The challenge for such leaders is to graduate from being perpetual overloaded decision-makers and dispensers of instructions to becoming spreaders of positive influence.

OK, other than in the middle of a crisis perhaps. You need a particular kind of strength to hold back from micro-managing, and a boldness to trust others and to delegate to them.

This in turn presupposes an optimistic disposition and a positive view of human nature. It was Douglas McGregor who in 1960 introduced his Theory X and Theory Y, where Theory X supports the view that we humans are lazy and try to avoid work. Theory Y, meanwhile, postulates that working comes naturally, and also that under suitable conditions people do seek responsibility.

Each set of assumptions leads us to a different view of how we can and should lead. If we think people are intrinsically lazy then we must control them firmly for work to get done.

Theory X also imagines that most people prefer to be told what to do, and dislike taking risks or assuming responsibility. So again, we must play the “stern parent” to the “naughty child”.

Theory Y calls on us to provide inspiring visions and to focus on aligning individuals’ objectives with organisational ones.

If this is present then they will feel free to use their imagination and creativity to perform optimally. Adherents to Theory Y believe that leading through supportive influence rather than controlling authority is the path to take.

The way we lead is reflected in how we behave, and to grow our circle of influence we must be emotionally intelligent.

This means that we must, as Stephen Covey told us, “seek first to understand, then seek to be understood”, which in turn requires us to ask questions rather than feel obliged always to provide answers, and to be open listeners.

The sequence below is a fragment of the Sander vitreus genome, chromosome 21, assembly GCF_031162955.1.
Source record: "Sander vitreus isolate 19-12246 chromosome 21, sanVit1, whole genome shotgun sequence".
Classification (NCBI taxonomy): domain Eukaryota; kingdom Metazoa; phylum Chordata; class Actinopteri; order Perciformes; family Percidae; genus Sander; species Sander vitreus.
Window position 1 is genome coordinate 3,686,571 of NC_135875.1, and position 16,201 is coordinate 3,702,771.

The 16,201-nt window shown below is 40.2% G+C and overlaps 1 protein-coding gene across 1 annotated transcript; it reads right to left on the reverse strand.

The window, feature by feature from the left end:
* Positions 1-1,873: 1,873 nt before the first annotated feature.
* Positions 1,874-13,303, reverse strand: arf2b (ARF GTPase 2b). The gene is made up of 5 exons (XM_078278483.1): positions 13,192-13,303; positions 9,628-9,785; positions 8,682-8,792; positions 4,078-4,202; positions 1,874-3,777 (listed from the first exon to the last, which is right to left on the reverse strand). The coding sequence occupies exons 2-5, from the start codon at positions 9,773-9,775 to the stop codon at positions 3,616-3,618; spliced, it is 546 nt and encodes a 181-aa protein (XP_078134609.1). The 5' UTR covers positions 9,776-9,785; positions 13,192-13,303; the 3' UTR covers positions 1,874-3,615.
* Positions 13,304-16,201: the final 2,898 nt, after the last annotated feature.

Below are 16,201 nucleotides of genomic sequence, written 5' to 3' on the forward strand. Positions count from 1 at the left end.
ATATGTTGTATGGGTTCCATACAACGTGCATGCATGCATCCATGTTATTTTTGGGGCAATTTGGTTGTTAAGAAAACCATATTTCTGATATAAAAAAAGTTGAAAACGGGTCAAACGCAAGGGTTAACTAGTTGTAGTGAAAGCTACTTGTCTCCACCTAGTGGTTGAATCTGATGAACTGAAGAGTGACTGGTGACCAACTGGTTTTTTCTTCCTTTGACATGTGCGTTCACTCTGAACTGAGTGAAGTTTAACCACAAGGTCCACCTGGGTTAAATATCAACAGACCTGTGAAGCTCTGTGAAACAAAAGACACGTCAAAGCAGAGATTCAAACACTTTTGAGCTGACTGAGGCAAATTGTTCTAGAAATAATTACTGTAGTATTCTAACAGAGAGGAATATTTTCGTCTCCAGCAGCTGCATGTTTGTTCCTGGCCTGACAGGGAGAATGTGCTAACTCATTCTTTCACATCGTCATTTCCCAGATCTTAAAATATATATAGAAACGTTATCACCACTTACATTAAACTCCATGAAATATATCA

We must lead by example and build win-win relationships with those around us. We must be coaches and enablers of those we lead, appreciating that the more they grow and the more trustworthy they become, the more we free ourselves to focus on higher level strategic issues.

Such cultures, where leaders create enabling environments for learning and growth, should percolate throughout an organisation. So when we talk about leaders and leadership we don’t only mean CEOs and directors.

Indeed there are no exceptions to leading, as we should all exercise reflective self-leadership, where the coach within acts as our positive influencer.

In today’s world of rapid and uncertain change, no leader can afford to pose as “The Big Man”.

Contemporary leadership requires men and women in positions of responsibility to reassure those around them so they may cope with all the inconvenient disruptions of this 21st century while fulfilling both their own goals and those of the organisations where they work.

Leading through influence is far less efficient than exercising top-down authority. But unless one approaches leadership in this subtler style, respect and loyalty will be eroded and for sure the outcome will be unsustainable and ultimately self-defeating.